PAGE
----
There are a lot of “PR” people around but very few “real good effective PR people” around. PR is becoming a very important part of business. In fact PR is slowly taking over from advertising and more and more advertising agencies are incorporating PR into their services in house.
So as much as there is plenty of opportunity in the media and communication fields only the best will make a good living from it. The secret of good media and communication is attention to detail, to be honest, service levels high at all times, creative and persistent and always go the extra mile.
What is your advice to federations and women athletes themselves in terms of building their brands?
Nothing comes easy in the tough and challenging world we live in. It’s a hard and competitive world out there. You need to really pr yourself and make sure you have a good image in the market place. Sponsors and investors like to be associated with positive energy and good image as well as success. Federations need to be professional and clean cut and need to offer their sponsors and members the best services.
Federations also need to surround themselves with good, solid and sound people and consultants, staff and advisors and board members. Federations need to really take care of their members, as they are the backbone of their code. Women athletes need to be proud in who and what they are. They need to really walk tall so that they can be a force, recognised in what has been and is still a male dominated sport world.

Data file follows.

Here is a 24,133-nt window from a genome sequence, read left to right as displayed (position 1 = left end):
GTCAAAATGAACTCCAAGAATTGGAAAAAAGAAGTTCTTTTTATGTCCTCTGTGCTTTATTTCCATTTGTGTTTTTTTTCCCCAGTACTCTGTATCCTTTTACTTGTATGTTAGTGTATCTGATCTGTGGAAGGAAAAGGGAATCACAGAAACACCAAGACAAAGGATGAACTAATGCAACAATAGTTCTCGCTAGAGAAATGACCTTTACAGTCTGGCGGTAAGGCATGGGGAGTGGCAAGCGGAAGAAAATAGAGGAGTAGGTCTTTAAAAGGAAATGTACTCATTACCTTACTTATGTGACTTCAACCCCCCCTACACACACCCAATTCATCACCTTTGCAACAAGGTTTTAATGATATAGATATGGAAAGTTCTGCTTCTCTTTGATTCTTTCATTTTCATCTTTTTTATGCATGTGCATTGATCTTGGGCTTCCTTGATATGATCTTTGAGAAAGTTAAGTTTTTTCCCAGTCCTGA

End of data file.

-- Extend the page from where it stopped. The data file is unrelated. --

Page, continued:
Most of my dealings have been with tennis players. But tennis players are globally influential so in no particular order Billie Jean King has always inspired me for what she did for women’s sport through tennis. She is an inspiration and the champion of women’s sport…. An amazing woman. Serena Williams is always inspirational and what she and Venus have done for tennis and black women’s sport in particular is commendable.
Steffi Graf for being the ultimate professional. Maria Sharapova for being able to balance the glitz and the glamour with her on court efforts. Being the most photographed woman in the world and still able to be the number 1 player in the world is a feat. And locally Penny Heyns for her incredible efforts in the pool and for being such a champion of the promotion of women’s sports and regardless of what anyone says, today’s swimming success is only thanks to Penny.
What makes you proud to be South African?
I love the diversity of our culture, the beauty of our land and the passion of our people
What Is your greatest ambition?
To be a fabulous husband, best ever family man and inspirational loving father and through all my hard work to inspire new talent so that one day they can continue where i left off and do what I love doing better.